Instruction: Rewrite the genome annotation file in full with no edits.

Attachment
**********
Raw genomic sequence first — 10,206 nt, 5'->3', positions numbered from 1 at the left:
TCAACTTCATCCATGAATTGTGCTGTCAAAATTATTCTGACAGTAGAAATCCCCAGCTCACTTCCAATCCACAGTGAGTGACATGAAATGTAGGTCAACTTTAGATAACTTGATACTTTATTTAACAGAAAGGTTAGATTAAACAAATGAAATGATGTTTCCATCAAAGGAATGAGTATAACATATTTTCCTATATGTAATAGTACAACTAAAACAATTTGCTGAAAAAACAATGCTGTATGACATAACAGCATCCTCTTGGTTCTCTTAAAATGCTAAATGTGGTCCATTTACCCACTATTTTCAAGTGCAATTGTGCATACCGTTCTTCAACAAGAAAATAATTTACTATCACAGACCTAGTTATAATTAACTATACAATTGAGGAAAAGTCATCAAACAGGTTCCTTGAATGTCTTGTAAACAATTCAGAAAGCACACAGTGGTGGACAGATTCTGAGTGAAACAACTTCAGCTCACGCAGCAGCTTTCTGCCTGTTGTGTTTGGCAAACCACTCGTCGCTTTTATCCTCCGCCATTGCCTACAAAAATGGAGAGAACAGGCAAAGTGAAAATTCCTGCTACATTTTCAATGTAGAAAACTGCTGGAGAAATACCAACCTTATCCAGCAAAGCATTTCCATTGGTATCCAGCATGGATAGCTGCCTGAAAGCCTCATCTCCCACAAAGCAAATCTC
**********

Raw genomic sequence first — 10,206 nt, 5'->3', positions numbered from 1 at the left:
TCAACTTCATCCATGAATTGTGCTGTCAAAATTATTCTGACAGTAGAAATCCCCAGCTCACTTCCAATCCACAGTGAGTGACATGAAATGTAGGTCAACTTTAGATAACTTGATACTTTATTTAACAGAAAGGTTAGATTAAACAAATGAAATGATGTTTCCATCAAAGGAATGAGTATAACATATTTTCCTATATGTAATAGTACAACTAAAACAATTTGCTGAAAAAACAATGCTGTATGACATAACAGCATCCTCTTGGTTCTCTTAAAATGCTAAATGTGGTCCATTTACCCACTATTTTCAAGTGCAATTGTGCATACCGTTCTTCAACAAGAAAATAATTTACTATCACAGACCTAGTTATAATTAACTATACAATTGAGGAAAAGTCATCAAACAGGTTCCTTGAATGTCTTGTAAACAATTCAGAAAGCACACAGTGGTGGACAGATTCTGAGTGAAACAACTTCAGCTCACGCAGCAGCTTTCTGCCTGTTGTGTTTGGCAAACCACTCGTCGCTTTTATCCTCCGCCATTGCCTACAAAAATGGAGAGAACAGGCAAAGTGAAAATTCCTGCTACATTTTCAATGTAGAAAACTGCTGGAGAAATACCAACCTTATCCAGCAAAGCATTTCCATTGGTATCCAGCATGGATAGCTGCCTGAAAGCCTCATCTCCCACAAAGCAAATCTC